Crude prices on Wednesday rallied to the highest levels in more than two months as investors came back to markets after Christmas Day.
After two straight days of decline, U.S. crude markets gained due to support at key technical levels.
Fears for the looming "fiscal cliff" eased on Wednesday after the White House said President Barack Obama will cut short his family's Christmas vacation in Hawaii and return to Washington on early Thursday.
U.S. lawmakers were also scheduled to resume the budget talks on Thursday, working on a last-minute deal to avoid the "fiscal cliff," which could drag the world's largest economy back into recession.
Market sentiment was also boosted by more positive signs from the U.S. housing market. According to the latest report released by S&P Dow Jones Indices on Wednesday, its Standard & Poor's/Case- Shiller home prices index for 20 major metropolitan areas, the leading measures of U.S. home prices, rose 4.3 in the 12 months ending in October, showing the most-battered economic sector was on the way to sustained recovery.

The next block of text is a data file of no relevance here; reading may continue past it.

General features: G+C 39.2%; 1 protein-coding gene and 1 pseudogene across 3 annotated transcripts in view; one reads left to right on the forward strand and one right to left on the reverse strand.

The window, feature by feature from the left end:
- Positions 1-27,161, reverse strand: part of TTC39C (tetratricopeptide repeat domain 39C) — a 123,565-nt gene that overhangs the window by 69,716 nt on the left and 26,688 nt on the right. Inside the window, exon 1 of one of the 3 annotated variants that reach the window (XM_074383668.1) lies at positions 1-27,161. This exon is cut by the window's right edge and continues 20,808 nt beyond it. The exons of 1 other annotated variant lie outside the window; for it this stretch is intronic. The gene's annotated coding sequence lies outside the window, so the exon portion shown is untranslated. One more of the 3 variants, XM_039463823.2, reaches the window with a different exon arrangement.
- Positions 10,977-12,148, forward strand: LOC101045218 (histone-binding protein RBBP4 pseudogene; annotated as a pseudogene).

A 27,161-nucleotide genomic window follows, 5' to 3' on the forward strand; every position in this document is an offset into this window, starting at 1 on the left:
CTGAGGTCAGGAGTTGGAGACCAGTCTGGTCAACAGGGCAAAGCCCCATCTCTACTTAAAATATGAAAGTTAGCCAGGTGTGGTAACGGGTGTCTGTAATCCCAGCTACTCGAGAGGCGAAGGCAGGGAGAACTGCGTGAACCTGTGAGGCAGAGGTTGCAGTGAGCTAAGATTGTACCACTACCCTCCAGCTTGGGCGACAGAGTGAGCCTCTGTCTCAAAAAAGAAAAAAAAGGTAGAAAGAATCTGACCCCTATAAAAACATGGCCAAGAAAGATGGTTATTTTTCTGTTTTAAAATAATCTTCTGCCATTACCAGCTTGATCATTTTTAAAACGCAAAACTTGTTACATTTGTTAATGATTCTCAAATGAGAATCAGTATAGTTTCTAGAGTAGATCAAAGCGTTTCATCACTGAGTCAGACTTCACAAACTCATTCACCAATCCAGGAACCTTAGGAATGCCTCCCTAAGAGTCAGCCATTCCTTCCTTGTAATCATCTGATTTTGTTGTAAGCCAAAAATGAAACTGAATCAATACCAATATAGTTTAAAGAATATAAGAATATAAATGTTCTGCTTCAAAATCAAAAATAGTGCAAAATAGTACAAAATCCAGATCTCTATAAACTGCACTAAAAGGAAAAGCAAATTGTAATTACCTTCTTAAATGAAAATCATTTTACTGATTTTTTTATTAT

Oil also got support from the expectations that Japan's new prime minister will pursue more stimulus policies to boost the world's third largest economy.
Meanwhile, continuing turmoil in the Middle East bolstered crude prices.
Light, sweet crude for February delivery added 2.37 dollars, or 2.67 percent, to settle at 90.98 dollars a barrel on the New York Mercantile Exchange. Brent crude for February delivery also gained sharply by 2.27 dollars, or 2.09 percent, to close at 111.07 dollars a barrel.